Just days after an angry meeting of Sri Lankan plantation workers demanded their pay campaign continue, union leaders have called off the two-week strike and accepted an offer that falls far short of their demands. All the unions—above all, the Ceylon Workers Congress (CWC), the Up-country Peoples Front (UPF) and the All Ceylon Plantation Workers Union (ACPWU)—bear responsibility for this betrayal.
The task of stitching up the deal was left to the CWC and several other unions that had opposed the stoppage by 500,000 tea and rubber workers from the outset. At a meeting on Tuesday evening presided over by President Mahinda Rajapakse, CWC leader Arumugam Thondaman and his allies met with representatives of the Sri Lanka Employers Federation (SLEF) and agreed to drop the strikers’ demand for a daily wage of 300 rupees, or less than $US3.
Under the new two-year agreement, the basic daily rate has been increased by just 35 rupees from 135 to 170 rupees. An additional daily “variable allowance” has been increased by 30 rupees to 90 rupees, but is tied to attendance and fluctuations in prices. Most tea estate workers, particularly women, do not receive the full allowance because they are unable to meet the requirement of 75 percent attendance. To drive up production, an additional payment of 9 rupees for every kilogram over the quota of 18 kilograms was included.
After it was announced, workers in Hatton denounced the agreement as a sell-out and refused to work yesterday in protest. “We will not attend work today to express our opposition to the agreement,” angry workers told the World Socialist Web Site. In other towns in the central plantation districts, the reaction was similar. As of this morning, it is still unclear whether workers in all areas have returned to work.
Without the backing of the UPF and other unions, Thondaman could not have called off the strike. When the UPF initiated the strike on December 5, workers throughout the plantations ignored the CWC’s refusal to take part. Although Thondaman struck the deal with the SLEF, UPF leader P. Chandrasekaran had already indicated his full support in advance.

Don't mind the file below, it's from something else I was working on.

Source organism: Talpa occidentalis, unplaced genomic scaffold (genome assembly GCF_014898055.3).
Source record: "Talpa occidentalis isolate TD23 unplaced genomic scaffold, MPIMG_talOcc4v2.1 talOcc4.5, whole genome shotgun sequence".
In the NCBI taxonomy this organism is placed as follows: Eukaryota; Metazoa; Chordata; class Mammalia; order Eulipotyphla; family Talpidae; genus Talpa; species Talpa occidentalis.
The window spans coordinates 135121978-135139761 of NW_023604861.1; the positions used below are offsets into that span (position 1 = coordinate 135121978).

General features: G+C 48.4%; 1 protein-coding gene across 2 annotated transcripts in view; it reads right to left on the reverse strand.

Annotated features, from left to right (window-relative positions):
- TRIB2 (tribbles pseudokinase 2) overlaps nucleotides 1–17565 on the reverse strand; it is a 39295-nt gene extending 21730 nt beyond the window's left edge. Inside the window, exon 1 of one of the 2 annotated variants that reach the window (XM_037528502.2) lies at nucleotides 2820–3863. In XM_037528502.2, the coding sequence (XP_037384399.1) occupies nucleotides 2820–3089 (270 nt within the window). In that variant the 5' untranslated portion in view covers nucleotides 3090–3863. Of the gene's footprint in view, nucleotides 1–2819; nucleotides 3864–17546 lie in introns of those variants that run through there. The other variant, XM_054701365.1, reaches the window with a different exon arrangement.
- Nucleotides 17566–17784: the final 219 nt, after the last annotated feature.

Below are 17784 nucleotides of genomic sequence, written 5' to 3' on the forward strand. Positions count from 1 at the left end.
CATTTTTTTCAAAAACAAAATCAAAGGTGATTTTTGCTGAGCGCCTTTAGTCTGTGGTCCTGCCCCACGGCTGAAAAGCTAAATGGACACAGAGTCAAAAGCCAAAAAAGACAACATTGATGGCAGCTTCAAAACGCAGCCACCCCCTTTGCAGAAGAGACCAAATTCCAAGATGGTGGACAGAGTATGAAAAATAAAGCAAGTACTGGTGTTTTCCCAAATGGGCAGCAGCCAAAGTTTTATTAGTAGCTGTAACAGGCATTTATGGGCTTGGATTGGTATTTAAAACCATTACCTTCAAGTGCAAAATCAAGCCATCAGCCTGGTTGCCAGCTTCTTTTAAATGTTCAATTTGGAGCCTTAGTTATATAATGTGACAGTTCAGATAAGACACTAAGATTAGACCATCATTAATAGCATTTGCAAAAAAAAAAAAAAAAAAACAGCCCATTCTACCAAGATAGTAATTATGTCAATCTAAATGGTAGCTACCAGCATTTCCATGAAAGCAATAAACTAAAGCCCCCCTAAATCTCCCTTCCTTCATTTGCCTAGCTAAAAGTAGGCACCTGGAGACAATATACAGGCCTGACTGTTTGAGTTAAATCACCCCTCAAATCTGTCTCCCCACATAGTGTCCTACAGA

The CWC and the UPF also function as political parties and both Chandrasekaran and Thondaman are ministers in Rajapakse’s administration. At a special cabinet meeting convened last Friday to discuss the strike, Rajapakse called on Chandrasekaran to end the campaign, pointing to the government’s economic difficulties. The UPF leader called a meeting of union representatives in Hatton on Sunday to provide a platform for deputy labour minister Mervin Silva to persuade workers to end the strike.
The Hatton meeting, however, did not go as planned. Hundreds of workers from across the plantation districts angrily denounced the proposal to accept the SLEF offer. Silva was howled down again and again, eventually forcing Chandrasekaran to intervene and declare that it was up to the workers whether they continued the strike or not. While no vote was taken, the sentiment of those present was obvious—nothing less than 300 rupees was acceptable.
Yet Chandrasekaran left the meeting determined to end the strike. On Monday, he wrote to the CWC appealing for it to intervene because he could not cope with the situation. His letter assured the CWC leadership that he was not using the strike for political advantage as “it is heaping burdens on me.”
Hinting at the need for a deal, he wrote: “If we can get something more than what has been offered [by employers] why should we not attempt to get that. If not, what do you think that the UPF and myself should do to increase the wage of workers? So I expect from you a valuable new approach.”
The CWC leadership, which made the letter public at a press conference, declared that they understood what the “valuable new approach” meant. They promptly announced that the strike had “gone too far” and organised negotiations on Tuesday with the SLEF under the auspices of President Rajapakse.
Well aware that his own members would oppose the deal, UPF leader Chandrasekaran did not formally take part in the talks. While negotiations took place, Chandrasekaran was waiting outside the conference room for his turn. He then had his own meeting with Rajapakse, emerging to declare that while he was not 100 percent satisfied, the wage increase nevertheless represented a “victory”.
The essential camouflage for these manoeuvres was provided by the Janatha Vimukthi Peramuna (JVP) which convened a meeting of striking unions at its National Trade Union Centre (NTUC) offices on Monday. NTUC leader Lal Kantha, who is also a JVP parliamentarian, emerged from the meeting to declare that the JVP would call an island-wide strike of its unions if the plantation workers did not receive their full pay demand.